The first is the advance, and increasing application, of science. As a means to the ends I care for, this is neutral. We shall grow able to cure, and to produce, more diseases --bacterial war, not bombs, might ring down the curtain-- to alleviate, and to inflict, more pains, to husband, or to waste, the resources of the planet more extensively. We can become either more beneficent or more mischievous. My guess is we shall do both; mending one thing and marring another, removing old miseries and producing new ones, safeguarding ourselves here and endangering ourselves there.

The second is the changed relation between Government and subjects. Sir Charles mentions our new attitude to crime. I will mention the trainloads of Jews delivered at the German gas-chambers. It seems shocking to suggest a common element, but I think one exists. On the humanitarian view all crime is pathological; it demands not retributive punishment but cure. This separates the criminal's treatment from the concepts of justice and desert; a 'just cure' is meaningless.

On the old view public opinion might protest against a punishment (it protested against our old penal code) as excessive, more than the man 'deserved'; an ethical question on which anyone might have an opinion. But a remedial treatment can be judged only by the probability of its success; a technical question on which only experts can speak.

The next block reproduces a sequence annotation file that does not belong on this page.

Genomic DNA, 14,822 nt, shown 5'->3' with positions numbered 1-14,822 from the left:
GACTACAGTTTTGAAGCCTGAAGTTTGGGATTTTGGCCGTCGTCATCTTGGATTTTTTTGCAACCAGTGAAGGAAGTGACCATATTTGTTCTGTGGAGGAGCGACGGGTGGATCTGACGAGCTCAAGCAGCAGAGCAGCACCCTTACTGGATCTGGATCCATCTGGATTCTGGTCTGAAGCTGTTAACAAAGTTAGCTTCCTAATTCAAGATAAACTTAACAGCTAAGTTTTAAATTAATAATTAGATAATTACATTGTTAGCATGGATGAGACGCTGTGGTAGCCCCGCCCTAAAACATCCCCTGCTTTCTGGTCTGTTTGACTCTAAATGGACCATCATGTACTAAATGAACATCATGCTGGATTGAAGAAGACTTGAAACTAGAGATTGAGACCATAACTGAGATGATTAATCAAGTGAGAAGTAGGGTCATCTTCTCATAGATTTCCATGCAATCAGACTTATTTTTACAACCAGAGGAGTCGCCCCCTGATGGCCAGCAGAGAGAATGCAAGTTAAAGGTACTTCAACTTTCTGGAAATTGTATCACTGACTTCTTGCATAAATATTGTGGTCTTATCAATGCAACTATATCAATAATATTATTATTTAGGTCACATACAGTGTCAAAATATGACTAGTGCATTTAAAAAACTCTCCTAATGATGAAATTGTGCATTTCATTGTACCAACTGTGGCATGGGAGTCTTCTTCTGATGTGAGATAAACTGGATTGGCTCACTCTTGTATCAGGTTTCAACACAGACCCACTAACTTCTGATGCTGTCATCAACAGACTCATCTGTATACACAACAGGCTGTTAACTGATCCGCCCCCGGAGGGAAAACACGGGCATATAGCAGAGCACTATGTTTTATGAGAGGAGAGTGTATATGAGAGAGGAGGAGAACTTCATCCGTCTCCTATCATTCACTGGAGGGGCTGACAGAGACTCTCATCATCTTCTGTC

Thus the criminal ceases to be a person, a subject of rights and duties, and becomes merely an object on which society can work. And this is, in principle, how Hitler treated the Jews. They were objects; killed not for ill desert but because, on his theories, they were a disease in society. If society can mend, remake, and unmake men at its pleasure, its pleasure may, of course, be humane or homicidal. The difference is important. But, either way, rulers have become owners. Observe how the 'humane' attitude to crime could operate. If crimes are diseases, why should diseases be treated differently from crimes? And who but the experts can define disease? One school of psychology regards my religion as a neurosis. If this neurosis ever becomes inconvenient to Government, what is to prevent my being subjected to a compulsory 'cure'? It may be painful; treatments sometimes are. But it will be no use asking, 'What have I done to deserve this?' The Straightener will reply: 'But, my dear fellow, no one's blaming you. We no longer believe in retributive justice. We're healing you.'